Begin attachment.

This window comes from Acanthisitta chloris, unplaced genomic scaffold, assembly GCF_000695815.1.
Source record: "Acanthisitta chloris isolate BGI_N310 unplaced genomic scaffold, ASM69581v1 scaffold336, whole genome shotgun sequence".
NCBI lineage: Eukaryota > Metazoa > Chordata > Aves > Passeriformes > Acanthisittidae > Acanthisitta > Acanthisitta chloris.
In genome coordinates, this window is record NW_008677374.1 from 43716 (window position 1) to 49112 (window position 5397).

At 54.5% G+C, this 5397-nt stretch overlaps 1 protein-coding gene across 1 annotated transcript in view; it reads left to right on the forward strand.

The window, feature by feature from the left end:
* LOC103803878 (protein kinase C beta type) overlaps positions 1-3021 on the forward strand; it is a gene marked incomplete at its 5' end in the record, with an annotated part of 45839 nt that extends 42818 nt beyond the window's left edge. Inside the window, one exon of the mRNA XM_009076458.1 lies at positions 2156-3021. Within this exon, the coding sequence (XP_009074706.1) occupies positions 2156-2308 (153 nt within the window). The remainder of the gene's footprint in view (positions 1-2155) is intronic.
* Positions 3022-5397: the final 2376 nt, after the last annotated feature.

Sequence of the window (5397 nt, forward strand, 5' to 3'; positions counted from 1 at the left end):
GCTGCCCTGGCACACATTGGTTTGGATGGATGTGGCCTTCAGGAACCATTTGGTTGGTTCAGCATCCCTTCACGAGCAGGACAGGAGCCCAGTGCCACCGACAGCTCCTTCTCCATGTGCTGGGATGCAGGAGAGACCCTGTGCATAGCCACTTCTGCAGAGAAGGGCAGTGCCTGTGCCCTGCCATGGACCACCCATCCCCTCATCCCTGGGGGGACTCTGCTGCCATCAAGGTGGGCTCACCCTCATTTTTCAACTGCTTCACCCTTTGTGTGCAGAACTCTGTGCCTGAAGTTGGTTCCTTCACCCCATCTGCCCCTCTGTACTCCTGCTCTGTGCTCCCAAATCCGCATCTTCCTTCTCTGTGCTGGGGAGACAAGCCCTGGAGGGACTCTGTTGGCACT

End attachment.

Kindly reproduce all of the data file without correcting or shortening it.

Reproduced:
This window comes from Acanthisitta chloris, unplaced genomic scaffold, assembly GCF_000695815.1.
Source record: "Acanthisitta chloris isolate BGI_N310 unplaced genomic scaffold, ASM69581v1 scaffold336, whole genome shotgun sequence".
NCBI lineage: Eukaryota > Metazoa > Chordata > Aves > Passeriformes > Acanthisittidae > Acanthisitta > Acanthisitta chloris.
In genome coordinates, this window is record NW_008677374.1 from 43716 (window position 1) to 49112 (window position 5397).

At 54.5% G+C, this 5397-nt stretch overlaps 1 protein-coding gene across 1 annotated transcript in view; it reads left to right on the forward strand.

The window, feature by feature from the left end:
* LOC103803878 (protein kinase C beta type) overlaps positions 1-3021 on the forward strand; it is a gene marked incomplete at its 5' end in the record, with an annotated part of 45839 nt that extends 42818 nt beyond the window's left edge. Inside the window, one exon of the mRNA XM_009076458.1 lies at positions 2156-3021. Within this exon, the coding sequence (XP_009074706.1) occupies positions 2156-2308 (153 nt within the window). The remainder of the gene's footprint in view (positions 1-2155) is intronic.
* Positions 3022-5397: the final 2376 nt, after the last annotated feature.

Sequence of the window (5397 nt, forward strand, 5' to 3'; positions counted from 1 at the left end):
GCTGCCCTGGCACACATTGGTTTGGATGGATGTGGCCTTCAGGAACCATTTGGTTGGTTCAGCATCCCTTCACGAGCAGGACAGGAGCCCAGTGCCACCGACAGCTCCTTCTCCATGTGCTGGGATGCAGGAGAGACCCTGTGCATAGCCACTTCTGCAGAGAAGGGCAGTGCCTGTGCCCTGCCATGGACCACCCATCCCCTCATCCCTGGGGGGACTCTGCTGCCATCAAGGTGGGCTCACCCTCATTTTTCAACTGCTTCACCCTTTGTGTGCAGAACTCTGTGCCTGAAGTTGGTTCCTTCACCCCATCTGCCCCTCTGTACTCCTGCTCTGTGCTCCCAAATCCGCATCTTCCTTCTCTGTGCTGGGGAGACAAGCCCTGGAGGGACTCTGTTGGCACT